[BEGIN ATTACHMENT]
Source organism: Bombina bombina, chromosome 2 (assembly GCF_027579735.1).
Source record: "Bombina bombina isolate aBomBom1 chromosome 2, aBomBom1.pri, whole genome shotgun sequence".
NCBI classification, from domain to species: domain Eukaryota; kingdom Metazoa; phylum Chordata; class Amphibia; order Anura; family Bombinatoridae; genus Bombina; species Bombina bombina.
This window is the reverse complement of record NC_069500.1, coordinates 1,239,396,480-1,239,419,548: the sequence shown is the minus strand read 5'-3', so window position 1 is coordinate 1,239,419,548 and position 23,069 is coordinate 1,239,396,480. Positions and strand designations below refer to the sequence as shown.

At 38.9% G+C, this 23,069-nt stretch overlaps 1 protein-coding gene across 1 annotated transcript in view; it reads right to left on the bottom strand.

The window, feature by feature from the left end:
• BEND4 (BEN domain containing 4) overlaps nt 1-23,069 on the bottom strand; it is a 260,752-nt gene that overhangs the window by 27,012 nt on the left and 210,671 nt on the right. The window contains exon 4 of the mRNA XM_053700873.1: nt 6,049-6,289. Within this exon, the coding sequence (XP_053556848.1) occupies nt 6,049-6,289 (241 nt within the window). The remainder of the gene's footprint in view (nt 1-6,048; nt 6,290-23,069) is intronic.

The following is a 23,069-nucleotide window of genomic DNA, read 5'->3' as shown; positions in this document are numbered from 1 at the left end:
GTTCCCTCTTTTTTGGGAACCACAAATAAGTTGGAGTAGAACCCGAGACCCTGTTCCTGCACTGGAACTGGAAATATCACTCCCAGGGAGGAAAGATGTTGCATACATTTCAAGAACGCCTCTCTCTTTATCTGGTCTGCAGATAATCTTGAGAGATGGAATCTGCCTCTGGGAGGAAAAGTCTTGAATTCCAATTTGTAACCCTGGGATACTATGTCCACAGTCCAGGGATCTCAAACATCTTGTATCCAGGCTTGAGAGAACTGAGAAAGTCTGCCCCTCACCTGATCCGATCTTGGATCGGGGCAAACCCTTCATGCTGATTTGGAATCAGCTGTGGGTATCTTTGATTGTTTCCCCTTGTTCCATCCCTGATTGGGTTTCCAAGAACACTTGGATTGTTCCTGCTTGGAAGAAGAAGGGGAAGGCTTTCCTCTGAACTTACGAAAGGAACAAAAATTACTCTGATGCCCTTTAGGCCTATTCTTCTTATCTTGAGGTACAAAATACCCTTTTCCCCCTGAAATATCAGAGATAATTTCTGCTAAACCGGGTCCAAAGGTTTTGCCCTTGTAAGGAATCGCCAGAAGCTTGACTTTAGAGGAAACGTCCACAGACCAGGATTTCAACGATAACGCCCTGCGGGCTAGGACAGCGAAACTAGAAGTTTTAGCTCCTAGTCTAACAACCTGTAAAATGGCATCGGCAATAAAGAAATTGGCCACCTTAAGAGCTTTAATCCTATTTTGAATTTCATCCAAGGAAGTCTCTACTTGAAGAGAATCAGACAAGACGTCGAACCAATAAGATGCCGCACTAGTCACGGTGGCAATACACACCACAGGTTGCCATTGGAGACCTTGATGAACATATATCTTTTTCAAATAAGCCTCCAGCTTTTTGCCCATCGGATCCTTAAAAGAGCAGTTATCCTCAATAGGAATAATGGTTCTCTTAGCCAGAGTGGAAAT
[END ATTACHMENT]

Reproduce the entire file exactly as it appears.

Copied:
Source organism: Bombina bombina, chromosome 2 (assembly GCF_027579735.1).
Source record: "Bombina bombina isolate aBomBom1 chromosome 2, aBomBom1.pri, whole genome shotgun sequence".
NCBI classification, from domain to species: domain Eukaryota; kingdom Metazoa; phylum Chordata; class Amphibia; order Anura; family Bombinatoridae; genus Bombina; species Bombina bombina.
This window is the reverse complement of record NC_069500.1, coordinates 1,239,396,480-1,239,419,548: the sequence shown is the minus strand read 5'-3', so window position 1 is coordinate 1,239,419,548 and position 23,069 is coordinate 1,239,396,480. Positions and strand designations below refer to the sequence as shown.

At 38.9% G+C, this 23,069-nt stretch overlaps 1 protein-coding gene across 1 annotated transcript in view; it reads right to left on the bottom strand.

The window, feature by feature from the left end:
• BEND4 (BEN domain containing 4) overlaps nt 1-23,069 on the bottom strand; it is a 260,752-nt gene that overhangs the window by 27,012 nt on the left and 210,671 nt on the right. The window contains exon 4 of the mRNA XM_053700873.1: nt 6,049-6,289. Within this exon, the coding sequence (XP_053556848.1) occupies nt 6,049-6,289 (241 nt within the window). The remainder of the gene's footprint in view (nt 1-6,048; nt 6,290-23,069) is intronic.

The following is a 23,069-nucleotide window of genomic DNA, read 5'->3' as shown; positions in this document are numbered from 1 at the left end:
GTTCCCTCTTTTTTGGGAACCACAAATAAGTTGGAGTAGAACCCGAGACCCTGTTCCTGCACTGGAACTGGAAATATCACTCCCAGGGAGGAAAGATGTTGCATACATTTCAAGAACGCCTCTCTCTTTATCTGGTCTGCAGATAATCTTGAGAGATGGAATCTGCCTCTGGGAGGAAAAGTCTTGAATTCCAATTTGTAACCCTGGGATACTATGTCCACAGTCCAGGGATCTCAAACATCTTGTATCCAGGCTTGAGAGAACTGAGAAAGTCTGCCCCTCACCTGATCCGATCTTGGATCGGGGCAAACCCTTCATGCTGATTTGGAATCAGCTGTGGGTATCTTTGATTGTTTCCCCTTGTTCCATCCCTGATTGGGTTTCCAAGAACACTTGGATTGTTCCTGCTTGGAAGAAGAAGGGGAAGGCTTTCCTCTGAACTTACGAAAGGAACAAAAATTACTCTGATGCCCTTTAGGCCTATTCTTCTTATCTTGAGGTACAAAATACCCTTTTCCCCCTGAAATATCAGAGATAATTTCTGCTAAACCGGGTCCAAAGGTTTTGCCCTTGTAAGGAATCGCCAGAAGCTTGACTTTAGAGGAAACGTCCACAGACCAGGATTTCAACGATAACGCCCTGCGGGCTAGGACAGCGAAACTAGAAGTTTTAGCTCCTAGTCTAACAACCTGTAAAATGGCATCGGCAATAAAGAAATTGGCCACCTTAAGAGCTTTAATCCTATTTTGAATTTCATCCAAGGAAGTCTCTACTTGAAGAGAATCAGACAAGACGTCGAACCAATAAGATGCCGCACTAGTCACGGTGGCAATACACACCACAGGTTGCCATTGGAGACCTTGATGAACATATATCTTTTTCAAATAAGCCTCCAGCTTTTTGCCCATCGGATCCTTAAAAGAGCAGTTATCCTCAATAGGAATAATGGTTCTCTTAGCCAGAGTGGAAAT